By Jim Thomas
ST. LOUIS POST-DISPATCH
Thursday, Oct. 30 2008
Up next: Noon Sunday vs. Cardinals, KTVI (Ch.2)
Even though it's been five years now since Kurt Warner last played for the
Rams, this undoubtedly remains Marc Bulger's least favorite week.
That's because Warner and the Arizona Cardinals are coming to town — to play
the Rams and the man who replaced him as starting quarterback in 2003.
With all due respect to Warner, Rams veterans long ago grew weary of answering
questions about Warner returning to play his old team.
"You guys ask that question every year," defensive end Leonard Little said. "I
just treat him like a regular quarterback now. He's a friend of mine. He got us
a world championship here."
"If my mom was the quarterback, I would tackle her, too," Little said.
And just imagine how Bulger feels. Replacing a local legend is never easy, and
a fresh wave of Warner nostalgia seems to have been created with this visit. In
part, because Warner is playing about as well as he has since he came into the
NFL. And in part, because Bulger isn't.
So predictably, Bulger wasn't biting when asked Wednesday if he ever viewed
games as a matchup of quarterback vs. quarterback.
"No," Bulger replied.
Or a rivalry of two quarterbacks going head to head?
"I don't, no," Bulger said.
As long as he is playing in St. Louis, or until he wins a Super Bowl or a
league MVP award, this will be Bulger's burden as a Ram. Such sentiment is
compounded because Bulger's numbers are down once again from the high standards
he set in his first five seasons in the NFL, from 2002-06.
One game shy of the midway point of this season, Bulger's completion percentage
(58.7) and passer rating (79.4) are on track to be the second-lowest totals of
Although Bulger threw for a season-high 301 yards against a still formidable
New England defense, his critics were out in full force after the Rams' 23-16
loss to the Patriots.
"I'm playing good enough, I think, to win," Bulger said, when asked to evaluate
his play this season. "We all want to play better. In the fourth quarter we've
been trailing a lot this year, so you've got to force the issue a little bit.
But I've been pleased with the way we haven't turned the ball over, and we've
kept ourselves in games."
There has been an emphasis on reducing turnovers since Jim Haslett took over as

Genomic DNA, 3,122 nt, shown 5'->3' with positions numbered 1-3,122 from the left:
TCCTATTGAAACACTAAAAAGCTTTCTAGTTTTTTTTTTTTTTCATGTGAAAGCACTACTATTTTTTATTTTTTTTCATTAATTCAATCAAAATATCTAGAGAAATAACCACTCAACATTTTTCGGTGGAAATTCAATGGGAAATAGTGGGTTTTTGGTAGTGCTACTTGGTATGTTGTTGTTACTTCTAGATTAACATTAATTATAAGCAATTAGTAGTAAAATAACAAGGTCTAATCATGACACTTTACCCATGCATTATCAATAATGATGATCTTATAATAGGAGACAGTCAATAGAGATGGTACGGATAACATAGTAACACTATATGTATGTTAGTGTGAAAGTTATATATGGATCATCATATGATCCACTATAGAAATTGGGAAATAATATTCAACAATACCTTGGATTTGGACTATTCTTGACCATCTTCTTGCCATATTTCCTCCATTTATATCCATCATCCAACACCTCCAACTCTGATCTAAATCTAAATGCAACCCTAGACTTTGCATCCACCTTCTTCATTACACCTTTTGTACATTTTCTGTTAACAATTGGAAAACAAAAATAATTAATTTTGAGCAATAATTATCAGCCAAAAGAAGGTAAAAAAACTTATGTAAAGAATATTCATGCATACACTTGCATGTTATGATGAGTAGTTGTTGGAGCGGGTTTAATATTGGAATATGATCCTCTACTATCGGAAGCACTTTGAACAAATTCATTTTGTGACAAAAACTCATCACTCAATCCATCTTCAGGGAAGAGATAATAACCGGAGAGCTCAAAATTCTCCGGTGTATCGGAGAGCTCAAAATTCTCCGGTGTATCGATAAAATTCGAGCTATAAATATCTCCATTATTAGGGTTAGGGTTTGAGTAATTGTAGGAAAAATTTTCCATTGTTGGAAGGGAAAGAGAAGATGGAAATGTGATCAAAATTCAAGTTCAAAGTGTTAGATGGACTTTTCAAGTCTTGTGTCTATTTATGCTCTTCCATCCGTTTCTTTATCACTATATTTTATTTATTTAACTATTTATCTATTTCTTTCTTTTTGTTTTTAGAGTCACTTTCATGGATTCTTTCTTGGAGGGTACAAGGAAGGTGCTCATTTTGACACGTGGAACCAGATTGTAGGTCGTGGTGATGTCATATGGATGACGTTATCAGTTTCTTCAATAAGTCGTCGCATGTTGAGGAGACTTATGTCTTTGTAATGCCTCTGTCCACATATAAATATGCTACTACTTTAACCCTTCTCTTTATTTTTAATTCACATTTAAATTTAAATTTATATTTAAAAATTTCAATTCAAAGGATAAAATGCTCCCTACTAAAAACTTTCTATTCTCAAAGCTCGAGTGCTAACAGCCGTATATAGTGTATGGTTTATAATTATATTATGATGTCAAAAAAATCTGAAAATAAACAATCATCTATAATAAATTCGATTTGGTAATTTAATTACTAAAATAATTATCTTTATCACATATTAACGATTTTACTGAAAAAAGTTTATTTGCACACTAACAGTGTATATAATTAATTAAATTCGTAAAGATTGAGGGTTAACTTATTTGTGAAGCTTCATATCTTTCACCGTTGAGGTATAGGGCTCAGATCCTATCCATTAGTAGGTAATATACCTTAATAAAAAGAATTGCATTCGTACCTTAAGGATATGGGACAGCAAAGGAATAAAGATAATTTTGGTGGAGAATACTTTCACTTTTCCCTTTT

head coach for the fired Scott Linehan. Bulger is throwing more balls away when
under pressure, or when nothing's there. A couple of his high throws in the end
zone against New England were reflections of that new emphasis.
Some analysts — armchair and otherwise — continue to harp on Bulger's
mechanics. So when asked Wednesday about throwing off his back foot, Bulger
came as close as he has ever come to snapping at a reporter.
"I don't feel I do," Bulger said. "So if my coach tells me I'm throwing off my
back foot, then I stop throwing the way I do. But my mechanics haven't
For the most part things have gone well for Bulger under Haslett. Although his
numbers weren't great against Washington, he did engineer a game-winning
comeback in the fourth quarter. A week later, he had his first 100-plus passer
rating of the season in a romp over Dallas.
Last Sunday in New England, Bulger was headed for another 100-plus rating until
the fourth quarter. But after going 12 for 18 for 232 yards and a touchdown
through three quarters, Bulger was six for 16 for 69 yards and an interception
in the fourth.
For his part, Haslett has been sympathetic yet honest in assessing Bulger's
"I've said it before, I think Marc's playing OK," Haslett said. "Can he do
things better? Yeah, obviously. I think everybody on this team could do better.
But you've got to understand, you've got a young group of rookies (at wide
receiver), and Torry (Holt) is trying to help those guys out, and Marc's trying
to help them out.
"And we've got some young running backs. Our line hasn't been together (intact)
all year. So it's a combination of everything. He's going to have to just keep
fighting through it and he'll be fine."
Route mistakes by rookies Keenan Burton and Donnie Avery helped scuttle
Bulger's final two passes of the game, including an interception on third and
15 from the New England 38 with just over a minute to play. But Bulger hasn't
pointed fingers and has earned the respect of the rookies.
"One thing I really love about him is that he's not a guy that's going to jump
down your throat and just tell you how bad you are for (making a mistake),"
Burton said. "Because he gets a lot of the blame for a lot of things. But
sometimes it's really not him. It may be me messing up.
"So I just really appreciate his attitude towards me. I know Donnie also
appreciates it. Us being rookies, we still make mistakes, and he hasn't yet
thrown us under the bus or talked crazy to us. He talks it out with us."